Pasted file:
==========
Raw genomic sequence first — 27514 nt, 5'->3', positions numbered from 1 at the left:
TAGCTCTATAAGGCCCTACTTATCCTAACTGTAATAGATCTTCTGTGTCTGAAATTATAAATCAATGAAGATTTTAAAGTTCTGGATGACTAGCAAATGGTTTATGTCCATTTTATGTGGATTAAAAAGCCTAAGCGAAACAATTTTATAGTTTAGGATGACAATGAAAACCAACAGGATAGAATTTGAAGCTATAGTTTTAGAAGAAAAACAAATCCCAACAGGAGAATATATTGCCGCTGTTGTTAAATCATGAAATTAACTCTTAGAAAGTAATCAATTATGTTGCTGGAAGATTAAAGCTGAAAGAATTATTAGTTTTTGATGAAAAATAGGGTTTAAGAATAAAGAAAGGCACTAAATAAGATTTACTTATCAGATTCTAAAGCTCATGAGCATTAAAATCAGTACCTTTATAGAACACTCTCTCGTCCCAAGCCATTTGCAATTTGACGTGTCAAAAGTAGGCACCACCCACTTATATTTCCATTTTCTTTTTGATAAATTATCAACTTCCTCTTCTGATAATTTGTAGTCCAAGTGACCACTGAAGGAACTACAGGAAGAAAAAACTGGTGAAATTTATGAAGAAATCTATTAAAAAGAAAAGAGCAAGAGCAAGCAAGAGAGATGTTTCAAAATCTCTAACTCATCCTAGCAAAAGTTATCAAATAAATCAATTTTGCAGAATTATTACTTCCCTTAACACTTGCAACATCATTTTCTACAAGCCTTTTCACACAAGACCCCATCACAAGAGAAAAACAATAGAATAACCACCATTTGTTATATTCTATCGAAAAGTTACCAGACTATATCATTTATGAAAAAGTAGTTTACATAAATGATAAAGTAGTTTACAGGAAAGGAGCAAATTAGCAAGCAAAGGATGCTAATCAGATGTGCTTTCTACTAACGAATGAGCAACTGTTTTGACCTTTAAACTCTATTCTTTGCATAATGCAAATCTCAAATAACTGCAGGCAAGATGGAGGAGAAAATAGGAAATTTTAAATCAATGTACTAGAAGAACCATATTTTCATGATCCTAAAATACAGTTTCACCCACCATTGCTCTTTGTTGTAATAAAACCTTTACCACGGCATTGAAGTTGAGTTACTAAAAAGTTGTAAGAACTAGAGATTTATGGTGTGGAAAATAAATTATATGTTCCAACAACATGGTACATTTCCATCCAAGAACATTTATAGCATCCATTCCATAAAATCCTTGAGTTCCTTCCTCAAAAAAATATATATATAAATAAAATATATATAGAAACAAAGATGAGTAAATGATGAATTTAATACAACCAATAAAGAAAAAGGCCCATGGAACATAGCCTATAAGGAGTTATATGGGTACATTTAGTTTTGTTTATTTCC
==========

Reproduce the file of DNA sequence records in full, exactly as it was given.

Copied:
Raw genomic sequence first — 27514 nt, 5'->3', positions numbered from 1 at the left:
TAGCTCTATAAGGCCCTACTTATCCTAACTGTAATAGATCTTCTGTGTCTGAAATTATAAATCAATGAAGATTTTAAAGTTCTGGATGACTAGCAAATGGTTTATGTCCATTTTATGTGGATTAAAAAGCCTAAGCGAAACAATTTTATAGTTTAGGATGACAATGAAAACCAACAGGATAGAATTTGAAGCTATAGTTTTAGAAGAAAAACAAATCCCAACAGGAGAATATATTGCCGCTGTTGTTAAATCATGAAATTAACTCTTAGAAAGTAATCAATTATGTTGCTGGAAGATTAAAGCTGAAAGAATTATTAGTTTTTGATGAAAAATAGGGTTTAAGAATAAAGAAAGGCACTAAATAAGATTTACTTATCAGATTCTAAAGCTCATGAGCATTAAAATCAGTACCTTTATAGAACACTCTCTCGTCCCAAGCCATTTGCAATTTGACGTGTCAAAAGTAGGCACCACCCACTTATATTTCCATTTTCTTTTTGATAAATTATCAACTTCCTCTTCTGATAATTTGTAGTCCAAGTGACCACTGAAGGAACTACAGGAAGAAAAAACTGGTGAAATTTATGAAGAAATCTATTAAAAAGAAAAGAGCAAGAGCAAGCAAGAGAGATGTTTCAAAATCTCTAACTCATCCTAGCAAAAGTTATCAAATAAATCAATTTTGCAGAATTATTACTTCCCTTAACACTTGCAACATCATTTTCTACAAGCCTTTTCACACAAGACCCCATCACAAGAGAAAAACAATAGAATAACCACCATTTGTTATATTCTATCGAAAAGTTACCAGACTATATCATTTATGAAAAAGTAGTTTACATAAATGATAAAGTAGTTTACAGGAAAGGAGCAAATTAGCAAGCAAAGGATGCTAATCAGATGTGCTTTCTACTAACGAATGAGCAACTGTTTTGACCTTTAAACTCTATTCTTTGCATAATGCAAATCTCAAATAACTGCAGGCAAGATGGAGGAGAAAATAGGAAATTTTAAATCAATGTACTAGAAGAACCATATTTTCATGATCCTAAAATACAGTTTCACCCACCATTGCTCTTTGTTGTAATAAAACCTTTACCACGGCATTGAAGTTGAGTTACTAAAAAGTTGTAAGAACTAGAGATTTATGGTGTGGAAAATAAATTATATGTTCCAACAACATGGTACATTTCCATCCAAGAACATTTATAGCATCCATTCCATAAAATCCTTGAGTTCCTTCCTCAAAAAAATATATATATAAATAAAATATATATAGAAACAAAGATGAGTAAATGATGAATTTAATACAACCAATAAAGAAAAAGGCCCATGGAACATAGCCTATAAGGAGTTATATGGGTACATTTAGTTTTGTTTATTTCC